Jo Thornley, Head of Brand and Partnerships at Dynamis, and partner of BusinessesForSale.com, FranchiseSales.com and PropertySales.com, offers guidance on selling your care home.
The UK care home sector is generally well protected by legislation. So, from a prospective sale point of view, a care home in the right location, with the right balance between private and publicly funded beds, and without too much local competition could be a very saleable asset.
Yet on the other hand, ensuring you can demonstrate compliance with every requirement could be a major undertaking. So, let’s look at some of the challenges and complexities involved with selling a UK care home, particularly during the COVID-19 crisis.
Get your documentation in order
Prospective buyers (and their due diligence teams) are sure to be aware of the importance of compliance. So, make sure you have your contracts, policies, assessments, certifications, inspection reports etc. up to date and in good order. Allow plenty of time for this because of the sheer volume of paperwork and requirements: lift maintenance, clinical waste disposal, risk assessment, hygiene reports – the list goes on and on.
From a selling point of view, any shortcomings in this domain will give buyers a poor impression and may raise suspicions about other areas too. And if you need to get up to speed fast in some areas, do remember the compliance requirements may vary dependent upon whether or not you also offer nursing care.
Make good staffing a priority
The care sector is a ‘people’ business but is known to sometimes be prone to staffing issues. So potential buyers will want to know about staff turnover rates and will also want to learn about qualifications and training. And from a regulatory perspective, they will want to see details of the range of staffing contracts applicable to your workforce. Don’t forget this should also include salary, pension contributions and other contractual benefits as applicable.
Your workforce will also be covered by the TUPE (Transfer of Undertakings (Protection of Employment)) Regulations 2006, which also requires you to consult with employees and/or their representatives about any impending transfer.
Managing the news
Beyond direct staffing issues, residents and their families will understandably have concerns about any change of ownership – as indeed will your employees. So, once you have reached a good understanding about a potential sale, you must also come to an agreement with the new owner about how news of the transfer will be made public.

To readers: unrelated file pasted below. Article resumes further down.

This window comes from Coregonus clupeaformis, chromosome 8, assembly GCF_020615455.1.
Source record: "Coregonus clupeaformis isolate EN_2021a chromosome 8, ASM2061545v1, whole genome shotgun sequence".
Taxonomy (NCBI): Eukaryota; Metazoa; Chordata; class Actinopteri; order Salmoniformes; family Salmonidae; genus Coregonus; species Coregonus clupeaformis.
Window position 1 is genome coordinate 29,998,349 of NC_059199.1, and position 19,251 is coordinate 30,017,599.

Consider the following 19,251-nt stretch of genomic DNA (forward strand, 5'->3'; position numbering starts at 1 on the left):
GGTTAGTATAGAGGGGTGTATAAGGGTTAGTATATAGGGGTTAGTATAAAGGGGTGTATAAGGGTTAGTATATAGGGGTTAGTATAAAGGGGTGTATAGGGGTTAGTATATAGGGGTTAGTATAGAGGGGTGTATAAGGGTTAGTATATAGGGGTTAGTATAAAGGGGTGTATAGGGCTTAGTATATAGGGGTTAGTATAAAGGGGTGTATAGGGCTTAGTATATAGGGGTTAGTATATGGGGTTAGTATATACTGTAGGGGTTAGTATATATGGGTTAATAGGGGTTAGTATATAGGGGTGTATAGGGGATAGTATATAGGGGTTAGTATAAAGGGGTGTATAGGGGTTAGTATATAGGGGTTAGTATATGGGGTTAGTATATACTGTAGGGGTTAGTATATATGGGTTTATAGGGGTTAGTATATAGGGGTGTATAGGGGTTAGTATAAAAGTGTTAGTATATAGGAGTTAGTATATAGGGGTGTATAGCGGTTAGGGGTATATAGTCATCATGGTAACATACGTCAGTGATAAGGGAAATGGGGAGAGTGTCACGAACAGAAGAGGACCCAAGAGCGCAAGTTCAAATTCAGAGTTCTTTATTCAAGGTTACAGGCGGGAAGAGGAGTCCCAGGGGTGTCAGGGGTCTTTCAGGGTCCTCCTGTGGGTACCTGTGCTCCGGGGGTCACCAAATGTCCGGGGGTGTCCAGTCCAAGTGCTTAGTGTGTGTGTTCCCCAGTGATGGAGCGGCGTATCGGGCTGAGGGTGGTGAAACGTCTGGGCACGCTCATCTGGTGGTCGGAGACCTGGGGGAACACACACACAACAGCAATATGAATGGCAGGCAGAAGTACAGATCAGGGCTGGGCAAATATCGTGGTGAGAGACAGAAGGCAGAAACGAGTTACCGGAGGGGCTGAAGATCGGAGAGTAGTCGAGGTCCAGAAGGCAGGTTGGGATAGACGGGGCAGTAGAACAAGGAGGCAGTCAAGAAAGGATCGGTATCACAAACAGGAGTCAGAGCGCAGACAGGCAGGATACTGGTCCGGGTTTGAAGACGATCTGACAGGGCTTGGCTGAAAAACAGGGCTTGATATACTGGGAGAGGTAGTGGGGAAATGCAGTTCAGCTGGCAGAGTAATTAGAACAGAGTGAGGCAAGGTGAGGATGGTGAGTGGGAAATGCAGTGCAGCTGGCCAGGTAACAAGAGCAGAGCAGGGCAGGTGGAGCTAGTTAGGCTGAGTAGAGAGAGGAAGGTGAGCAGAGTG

Assuming you are selling a ‘going concern’ both buyer and seller will have a vested interest in discussing how the practical details and any future plans will be communicated to staff, residents and all other stakeholders – which may include the implications for ongoing care contracts with external agencies.
The Care Quality Commission
Details of your Care Quality Commission (CQC) inspections will form an important part of your reputation for responsive good practice. But in addition, you must inform the CQC immediately when you have agreed to sell the business.
This body has an important responsibility to ensure continuity of care, so get them involved at an early stage, and keep them updated. Note too that the CQC maintains a record of any breaches of standards. So, it is not only wise, but essential, to disclose any such shortcomings to a prospective buyer – who will check such details in any event.
Maintaining care standards
It’s not easy to keep operating to a consistent high standard when change is in the wind. But you must keep things running as before for many reasons – your buyer’s team may insist upon warranties and indemnities covering consistent care standards. Furthermore, any deterioration in the level of care might trigger CQC sanctions, possibly even jeopardising your planned sale.
The COVID-19 crisis
This infection affects some regions more than others, but the whole UK care sector is particularly at risk. You must, therefore, be absolutely clear you can demonstrate not only strict compliance with all preventive measures, but also show you have systems in place to protect the ongoing care of residents, as well as robust arrangements to protect all staff and carers. And it will help your cause if this compliance, plus any local measures, are well documented.
Despite this somewhat daunting list of challenges, well planned and well documented preparation should ensure your care home for sale stands out from the rest. This should help deliver a sale which safeguards your interests, and keeps your residents and staff properly protected too.